The Immaculate Conception is a solemnity that perhaps is not in our spiritual conscience as much as it should be, even though it's the partronal feast of the United States and a holy day of obligation on our Church's calendar. Before we go any further in our celebration today I want to clarify two points. First, today’s solemnity usually comes on December 8, but because that day falls on the 2nd Sunday in Advent, it is moved to the next day this year, on Monday, December 9. Also, even many very devoted cradle Catholics think that this celebration is about how Jesus was immaculately conceived in his mother’s womb, but it is really about how Mary herself was immaculately conceived in the womb of her mother – St Anne. Pope Pius IX declared the Immaculate Conception to be dogma in 1854, emphasizing the long-held Catholic belief that the Virgin Mary was conceived without original sin. The origins of this feast go back to the eastern Church in the 7th century. In many ways, the tradition of the Immaculate Conception and its theology can be traced directly to the piety of the faithful themselves and what the Catholics in the pews have really believed about Mary throughout the centuries.
We hear the Angel Gabriel declaring Mary to be “full of grace,” as Mary receives all the special divine graces she needs to fulfill her task as the Mother of our Lord. All the words the Angel declares to Mary is in relationship to her role as the Mother of Christ; hence, Pope Pius 9th is able to state that the graces given to Mary were in consideration of the Merits of Christ. We can believe without any doubt that Mary, too, was saved by the sacrifice of her Son, but that this salvation was worked out retroactively to be in effect even at the moment of her conception. The Church always emphasizes that Mary never points to herself, but always brings us to her Son. The same could be said about the Immaculate conception that we celebrate today, how this special celebration points us to Christ.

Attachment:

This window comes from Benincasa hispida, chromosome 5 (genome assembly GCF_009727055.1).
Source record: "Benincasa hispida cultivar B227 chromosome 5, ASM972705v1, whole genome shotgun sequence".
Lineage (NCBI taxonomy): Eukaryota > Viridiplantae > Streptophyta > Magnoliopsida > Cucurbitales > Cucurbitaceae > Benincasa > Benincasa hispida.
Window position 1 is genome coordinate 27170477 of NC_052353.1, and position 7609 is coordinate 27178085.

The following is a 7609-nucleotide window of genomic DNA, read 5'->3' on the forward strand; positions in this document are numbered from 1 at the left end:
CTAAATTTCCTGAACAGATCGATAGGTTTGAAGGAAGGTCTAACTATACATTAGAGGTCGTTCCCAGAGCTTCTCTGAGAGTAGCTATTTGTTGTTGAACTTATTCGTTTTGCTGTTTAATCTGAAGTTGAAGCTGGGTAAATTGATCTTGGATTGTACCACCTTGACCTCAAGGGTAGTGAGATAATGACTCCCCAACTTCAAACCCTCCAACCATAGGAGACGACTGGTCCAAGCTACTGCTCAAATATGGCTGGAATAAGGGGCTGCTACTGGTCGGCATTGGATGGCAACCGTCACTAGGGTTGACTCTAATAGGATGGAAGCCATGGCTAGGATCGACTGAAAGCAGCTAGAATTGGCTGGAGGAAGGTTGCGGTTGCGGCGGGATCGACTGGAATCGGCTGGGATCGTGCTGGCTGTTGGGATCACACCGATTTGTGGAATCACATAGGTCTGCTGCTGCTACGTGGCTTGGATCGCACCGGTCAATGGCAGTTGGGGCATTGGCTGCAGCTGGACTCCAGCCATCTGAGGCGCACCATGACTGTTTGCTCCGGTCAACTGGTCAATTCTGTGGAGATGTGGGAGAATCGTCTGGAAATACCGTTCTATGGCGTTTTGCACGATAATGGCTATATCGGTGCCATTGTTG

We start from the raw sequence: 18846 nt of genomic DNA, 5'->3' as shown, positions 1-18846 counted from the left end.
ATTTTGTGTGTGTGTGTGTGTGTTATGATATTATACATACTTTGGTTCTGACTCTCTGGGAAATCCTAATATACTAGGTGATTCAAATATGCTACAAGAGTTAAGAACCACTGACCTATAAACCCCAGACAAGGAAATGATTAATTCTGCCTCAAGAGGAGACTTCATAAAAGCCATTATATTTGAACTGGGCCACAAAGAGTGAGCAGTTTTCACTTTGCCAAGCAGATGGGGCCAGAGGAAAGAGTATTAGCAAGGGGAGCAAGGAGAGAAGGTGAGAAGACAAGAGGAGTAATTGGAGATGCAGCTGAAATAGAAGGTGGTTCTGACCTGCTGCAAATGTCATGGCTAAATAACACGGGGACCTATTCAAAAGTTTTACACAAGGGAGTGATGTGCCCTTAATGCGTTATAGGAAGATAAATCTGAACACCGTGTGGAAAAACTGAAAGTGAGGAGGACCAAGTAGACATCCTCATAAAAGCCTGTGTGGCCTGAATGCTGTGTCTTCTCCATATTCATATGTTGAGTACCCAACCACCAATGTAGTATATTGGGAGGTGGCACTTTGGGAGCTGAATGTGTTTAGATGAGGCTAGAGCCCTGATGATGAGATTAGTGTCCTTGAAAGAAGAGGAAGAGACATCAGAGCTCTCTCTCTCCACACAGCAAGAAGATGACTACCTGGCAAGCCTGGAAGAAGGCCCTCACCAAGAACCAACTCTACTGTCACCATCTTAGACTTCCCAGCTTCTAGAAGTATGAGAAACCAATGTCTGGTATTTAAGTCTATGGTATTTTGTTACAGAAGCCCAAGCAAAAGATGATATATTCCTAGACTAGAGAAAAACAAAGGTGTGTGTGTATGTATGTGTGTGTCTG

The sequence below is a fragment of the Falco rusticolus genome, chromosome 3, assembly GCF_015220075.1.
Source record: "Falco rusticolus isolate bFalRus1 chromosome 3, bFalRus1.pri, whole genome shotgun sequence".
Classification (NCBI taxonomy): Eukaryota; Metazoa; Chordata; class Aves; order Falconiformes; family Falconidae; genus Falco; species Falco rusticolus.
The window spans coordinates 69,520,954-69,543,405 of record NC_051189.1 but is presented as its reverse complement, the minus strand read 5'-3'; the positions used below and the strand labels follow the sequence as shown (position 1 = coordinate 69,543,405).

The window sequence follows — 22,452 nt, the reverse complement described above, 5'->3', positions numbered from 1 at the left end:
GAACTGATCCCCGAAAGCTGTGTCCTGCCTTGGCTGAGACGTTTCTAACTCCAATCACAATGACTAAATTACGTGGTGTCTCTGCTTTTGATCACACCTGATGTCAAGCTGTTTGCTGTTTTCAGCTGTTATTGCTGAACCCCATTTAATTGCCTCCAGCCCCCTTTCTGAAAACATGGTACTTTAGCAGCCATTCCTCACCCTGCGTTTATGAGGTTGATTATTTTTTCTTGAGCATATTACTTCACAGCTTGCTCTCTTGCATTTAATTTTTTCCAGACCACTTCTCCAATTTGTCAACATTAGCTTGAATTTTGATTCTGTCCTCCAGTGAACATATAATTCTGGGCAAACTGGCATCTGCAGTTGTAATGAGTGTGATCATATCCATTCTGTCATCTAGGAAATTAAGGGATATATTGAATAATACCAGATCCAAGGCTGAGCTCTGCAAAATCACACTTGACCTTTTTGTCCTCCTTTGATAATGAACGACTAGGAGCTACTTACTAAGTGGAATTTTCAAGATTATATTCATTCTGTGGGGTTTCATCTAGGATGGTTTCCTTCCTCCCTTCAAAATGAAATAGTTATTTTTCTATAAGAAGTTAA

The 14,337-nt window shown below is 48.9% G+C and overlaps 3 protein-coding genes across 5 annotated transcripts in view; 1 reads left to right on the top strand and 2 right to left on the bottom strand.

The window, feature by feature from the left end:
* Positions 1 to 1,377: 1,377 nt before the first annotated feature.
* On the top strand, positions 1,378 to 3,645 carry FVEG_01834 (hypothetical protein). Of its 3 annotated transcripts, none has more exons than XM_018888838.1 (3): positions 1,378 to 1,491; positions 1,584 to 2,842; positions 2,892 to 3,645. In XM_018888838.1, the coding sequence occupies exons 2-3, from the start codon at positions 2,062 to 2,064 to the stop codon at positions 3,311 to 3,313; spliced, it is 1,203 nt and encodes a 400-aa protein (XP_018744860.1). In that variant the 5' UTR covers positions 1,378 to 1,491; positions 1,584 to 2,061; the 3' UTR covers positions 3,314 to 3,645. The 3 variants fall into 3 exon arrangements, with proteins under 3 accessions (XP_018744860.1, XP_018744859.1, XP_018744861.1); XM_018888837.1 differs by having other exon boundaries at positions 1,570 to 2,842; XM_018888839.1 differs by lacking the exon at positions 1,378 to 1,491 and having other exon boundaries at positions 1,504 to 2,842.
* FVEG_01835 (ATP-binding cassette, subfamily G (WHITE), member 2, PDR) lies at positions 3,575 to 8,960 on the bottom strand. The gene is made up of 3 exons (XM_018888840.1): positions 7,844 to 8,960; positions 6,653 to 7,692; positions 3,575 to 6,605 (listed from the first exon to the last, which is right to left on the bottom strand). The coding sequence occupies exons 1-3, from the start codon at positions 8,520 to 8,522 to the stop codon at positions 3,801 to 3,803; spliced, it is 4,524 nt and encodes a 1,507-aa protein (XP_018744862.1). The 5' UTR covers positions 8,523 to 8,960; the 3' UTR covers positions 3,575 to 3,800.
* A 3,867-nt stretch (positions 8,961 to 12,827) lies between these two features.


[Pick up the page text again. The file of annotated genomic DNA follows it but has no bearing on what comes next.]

Our society today sees so many things as disposable, even people. In fact, I recently heard us described as a “Walmart society” – if we don’t want something we just return it or we throw it away. What a witness we have in the Virgin Mary – perhaps this is why the example of her life and the solemnity of the Immaculate Conception are needed even more so in our modern world. When even the greatest prophets of Ancient Israel, prophets such as Jeremiah, Moses, & Isaiah, responded to their call with trembling and fear, Mary trusted completely in God's word without knowing all of the consequences of her decision. Mary doesn't try to work out the best and worst case scenarios of God's calling for her, she doesn't go through a decision-making analysis like so many managers use in the business world. Mary instead relates to God with her whole being, making her decision out of her relationship with God with love and integrity. She responds to God through the Angel Gabriel: “May it be done to me according to your Word.”
May we rejoice in Mary as the Mother of our Savior and the Mother of the Church in her response to being open to God's will in her life. As Mary points us to her Son, may we prepare a place in our hearts for God's revelation in Christ during these days we have left in Advent. As Mary went beyond her personal one-on-one relationship with God in her life and in her calling, may our relationship with God lead us to a more profound commitment to our world and to our brothers & sisters. As we prepare for the birth of Christ, how will God's presence through his birth make us more profoundly present in our world?